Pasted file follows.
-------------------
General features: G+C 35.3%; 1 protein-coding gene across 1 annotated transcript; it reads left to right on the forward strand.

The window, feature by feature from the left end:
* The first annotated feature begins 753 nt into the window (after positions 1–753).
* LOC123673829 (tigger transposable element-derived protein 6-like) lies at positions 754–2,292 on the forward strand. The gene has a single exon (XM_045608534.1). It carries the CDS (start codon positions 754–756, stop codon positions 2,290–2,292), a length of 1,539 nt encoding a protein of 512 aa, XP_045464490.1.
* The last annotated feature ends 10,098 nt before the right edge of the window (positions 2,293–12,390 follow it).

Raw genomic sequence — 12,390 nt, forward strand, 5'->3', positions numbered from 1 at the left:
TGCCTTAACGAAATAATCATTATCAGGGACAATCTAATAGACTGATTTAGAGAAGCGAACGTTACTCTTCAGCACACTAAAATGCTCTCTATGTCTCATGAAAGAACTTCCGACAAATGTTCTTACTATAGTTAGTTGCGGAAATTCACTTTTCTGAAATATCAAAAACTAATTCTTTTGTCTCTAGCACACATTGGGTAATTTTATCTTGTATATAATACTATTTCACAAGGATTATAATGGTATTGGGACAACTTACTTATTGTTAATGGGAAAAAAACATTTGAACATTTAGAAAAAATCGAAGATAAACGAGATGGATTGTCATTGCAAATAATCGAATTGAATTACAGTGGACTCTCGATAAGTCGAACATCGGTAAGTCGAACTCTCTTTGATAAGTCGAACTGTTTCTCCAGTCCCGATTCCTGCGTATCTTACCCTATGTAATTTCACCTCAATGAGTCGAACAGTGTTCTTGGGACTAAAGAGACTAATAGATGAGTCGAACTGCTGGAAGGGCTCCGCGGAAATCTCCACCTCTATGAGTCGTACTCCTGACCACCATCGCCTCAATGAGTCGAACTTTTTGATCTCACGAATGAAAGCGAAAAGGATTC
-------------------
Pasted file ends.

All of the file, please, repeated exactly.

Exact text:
General features: G+C 35.3%; 1 protein-coding gene across 1 annotated transcript; it reads left to right on the forward strand.

The window, feature by feature from the left end:
* The first annotated feature begins 753 nt into the window (after positions 1–753).
* LOC123673829 (tigger transposable element-derived protein 6-like) lies at positions 754–2,292 on the forward strand. The gene has a single exon (XM_045608534.1). It carries the CDS (start codon positions 754–756, stop codon positions 2,290–2,292), a length of 1,539 nt encoding a protein of 512 aa, XP_045464490.1.
* The last annotated feature ends 10,098 nt before the right edge of the window (positions 2,293–12,390 follow it).

Raw genomic sequence — 12,390 nt, forward strand, 5'->3', positions numbered from 1 at the left:
TGCCTTAACGAAATAATCATTATCAGGGACAATCTAATAGACTGATTTAGAGAAGCGAACGTTACTCTTCAGCACACTAAAATGCTCTCTATGTCTCATGAAAGAACTTCCGACAAATGTTCTTACTATAGTTAGTTGCGGAAATTCACTTTTCTGAAATATCAAAAACTAATTCTTTTGTCTCTAGCACACATTGGGTAATTTTATCTTGTATATAATACTATTTCACAAGGATTATAATGGTATTGGGACAACTTACTTATTGTTAATGGGAAAAAAACATTTGAACATTTAGAAAAAATCGAAGATAAACGAGATGGATTGTCATTGCAAATAATCGAATTGAATTACAGTGGACTCTCGATAAGTCGAACATCGGTAAGTCGAACTCTCTTTGATAAGTCGAACTGTTTCTCCAGTCCCGATTCCTGCGTATCTTACCCTATGTAATTTCACCTCAATGAGTCGAACAGTGTTCTTGGGACTAAAGAGACTAATAGATGAGTCGAACTGCTGGAAGGGCTCCGCGGAAATCTCCACCTCTATGAGTCGTACTCCTGACCACCATCGCCTCAATGAGTCGAACTTTTTGATCTCACGAATGAAAGCGAAAAGGATTC